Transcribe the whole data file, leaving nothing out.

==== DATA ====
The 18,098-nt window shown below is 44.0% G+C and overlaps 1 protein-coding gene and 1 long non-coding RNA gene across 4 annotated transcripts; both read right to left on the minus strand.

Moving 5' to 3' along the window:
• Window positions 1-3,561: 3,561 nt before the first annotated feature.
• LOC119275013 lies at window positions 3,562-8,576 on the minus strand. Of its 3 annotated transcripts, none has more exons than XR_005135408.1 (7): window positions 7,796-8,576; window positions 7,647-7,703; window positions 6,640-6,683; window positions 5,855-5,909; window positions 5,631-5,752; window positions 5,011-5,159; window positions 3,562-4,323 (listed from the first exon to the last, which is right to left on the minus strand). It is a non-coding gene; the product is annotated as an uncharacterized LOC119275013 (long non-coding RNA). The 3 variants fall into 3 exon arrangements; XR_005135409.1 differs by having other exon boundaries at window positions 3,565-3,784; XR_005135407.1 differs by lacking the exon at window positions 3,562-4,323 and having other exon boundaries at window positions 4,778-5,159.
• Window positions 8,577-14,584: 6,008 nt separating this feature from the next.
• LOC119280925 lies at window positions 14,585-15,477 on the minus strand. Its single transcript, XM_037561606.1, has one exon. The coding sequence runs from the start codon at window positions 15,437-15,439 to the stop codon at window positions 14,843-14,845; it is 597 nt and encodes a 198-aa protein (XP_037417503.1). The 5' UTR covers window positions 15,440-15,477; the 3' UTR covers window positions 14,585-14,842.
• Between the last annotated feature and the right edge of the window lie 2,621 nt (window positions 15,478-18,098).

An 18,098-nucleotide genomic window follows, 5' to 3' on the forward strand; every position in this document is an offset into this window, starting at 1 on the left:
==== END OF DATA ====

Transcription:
The 18,098-nt window shown below is 44.0% G+C and overlaps 1 protein-coding gene and 1 long non-coding RNA gene across 4 annotated transcripts; both read right to left on the minus strand.

Moving 5' to 3' along the window:
• Window positions 1-3,561: 3,561 nt before the first annotated feature.
• LOC119275013 lies at window positions 3,562-8,576 on the minus strand. Of its 3 annotated transcripts, none has more exons than XR_005135408.1 (7): window positions 7,796-8,576; window positions 7,647-7,703; window positions 6,640-6,683; window positions 5,855-5,909; window positions 5,631-5,752; window positions 5,011-5,159; window positions 3,562-4,323 (listed from the first exon to the last, which is right to left on the minus strand). It is a non-coding gene; the product is annotated as an uncharacterized LOC119275013 (long non-coding RNA). The 3 variants fall into 3 exon arrangements; XR_005135409.1 differs by having other exon boundaries at window positions 3,565-3,784; XR_005135407.1 differs by lacking the exon at window positions 3,562-4,323 and having other exon boundaries at window positions 4,778-5,159.
• Window positions 8,577-14,584: 6,008 nt separating this feature from the next.
• LOC119280925 lies at window positions 14,585-15,477 on the minus strand. Its single transcript, XM_037561606.1, has one exon. The coding sequence runs from the start codon at window positions 15,437-15,439 to the stop codon at window positions 14,843-14,845; it is 597 nt and encodes a 198-aa protein (XP_037417503.1). The 5' UTR covers window positions 15,440-15,477; the 3' UTR covers window positions 14,585-14,842.
• Between the last annotated feature and the right edge of the window lie 2,621 nt (window positions 15,478-18,098).

An 18,098-nucleotide genomic window follows, 5' to 3' on the forward strand; every position in this document is an offset into this window, starting at 1 on the left: